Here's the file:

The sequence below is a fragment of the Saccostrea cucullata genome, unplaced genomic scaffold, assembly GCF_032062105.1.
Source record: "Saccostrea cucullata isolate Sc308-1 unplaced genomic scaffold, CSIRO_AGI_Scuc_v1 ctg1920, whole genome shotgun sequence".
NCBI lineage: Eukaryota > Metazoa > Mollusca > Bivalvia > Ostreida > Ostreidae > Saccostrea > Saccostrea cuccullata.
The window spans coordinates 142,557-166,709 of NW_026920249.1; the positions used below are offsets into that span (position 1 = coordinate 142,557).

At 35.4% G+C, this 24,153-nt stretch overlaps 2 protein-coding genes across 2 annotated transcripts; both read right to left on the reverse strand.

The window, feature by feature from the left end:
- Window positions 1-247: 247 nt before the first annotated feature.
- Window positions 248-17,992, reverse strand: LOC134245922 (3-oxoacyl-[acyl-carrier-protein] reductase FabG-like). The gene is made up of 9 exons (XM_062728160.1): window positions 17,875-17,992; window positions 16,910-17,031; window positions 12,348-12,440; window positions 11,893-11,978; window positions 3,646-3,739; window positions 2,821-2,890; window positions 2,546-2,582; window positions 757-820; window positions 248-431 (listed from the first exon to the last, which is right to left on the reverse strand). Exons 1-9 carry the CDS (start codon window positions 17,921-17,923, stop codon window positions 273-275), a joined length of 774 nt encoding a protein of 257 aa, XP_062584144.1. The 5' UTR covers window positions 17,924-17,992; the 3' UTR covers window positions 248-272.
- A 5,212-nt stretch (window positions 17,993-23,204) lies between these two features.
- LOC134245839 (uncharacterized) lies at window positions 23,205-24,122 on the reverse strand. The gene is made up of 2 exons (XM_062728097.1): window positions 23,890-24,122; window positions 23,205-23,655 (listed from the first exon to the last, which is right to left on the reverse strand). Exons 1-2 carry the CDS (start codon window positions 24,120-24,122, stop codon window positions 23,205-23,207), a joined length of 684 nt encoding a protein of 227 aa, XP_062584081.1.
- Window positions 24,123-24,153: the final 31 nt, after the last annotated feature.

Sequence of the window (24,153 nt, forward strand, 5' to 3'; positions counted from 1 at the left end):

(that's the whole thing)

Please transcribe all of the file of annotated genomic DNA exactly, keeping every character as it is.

The sequence below is a fragment of the Saccostrea cucullata genome, unplaced genomic scaffold, assembly GCF_032062105.1.
Source record: "Saccostrea cucullata isolate Sc308-1 unplaced genomic scaffold, CSIRO_AGI_Scuc_v1 ctg1920, whole genome shotgun sequence".
NCBI lineage: Eukaryota > Metazoa > Mollusca > Bivalvia > Ostreida > Ostreidae > Saccostrea > Saccostrea cuccullata.
The window spans coordinates 142,557-166,709 of NW_026920249.1; the positions used below are offsets into that span (position 1 = coordinate 142,557).

At 35.4% G+C, this 24,153-nt stretch overlaps 2 protein-coding genes across 2 annotated transcripts; both read right to left on the reverse strand.

The window, feature by feature from the left end:
- Window positions 1-247: 247 nt before the first annotated feature.
- Window positions 248-17,992, reverse strand: LOC134245922 (3-oxoacyl-[acyl-carrier-protein] reductase FabG-like). The gene is made up of 9 exons (XM_062728160.1): window positions 17,875-17,992; window positions 16,910-17,031; window positions 12,348-12,440; window positions 11,893-11,978; window positions 3,646-3,739; window positions 2,821-2,890; window positions 2,546-2,582; window positions 757-820; window positions 248-431 (listed from the first exon to the last, which is right to left on the reverse strand). Exons 1-9 carry the CDS (start codon window positions 17,921-17,923, stop codon window positions 273-275), a joined length of 774 nt encoding a protein of 257 aa, XP_062584144.1. The 5' UTR covers window positions 17,924-17,992; the 3' UTR covers window positions 248-272.
- A 5,212-nt stretch (window positions 17,993-23,204) lies between these two features.
- LOC134245839 (uncharacterized) lies at window positions 23,205-24,122 on the reverse strand. The gene is made up of 2 exons (XM_062728097.1): window positions 23,890-24,122; window positions 23,205-23,655 (listed from the first exon to the last, which is right to left on the reverse strand). Exons 1-2 carry the CDS (start codon window positions 24,120-24,122, stop codon window positions 23,205-23,207), a joined length of 684 nt encoding a protein of 227 aa, XP_062584081.1.
- Window positions 24,123-24,153: the final 31 nt, after the last annotated feature.

Sequence of the window (24,153 nt, forward strand, 5' to 3'; positions counted from 1 at the left end):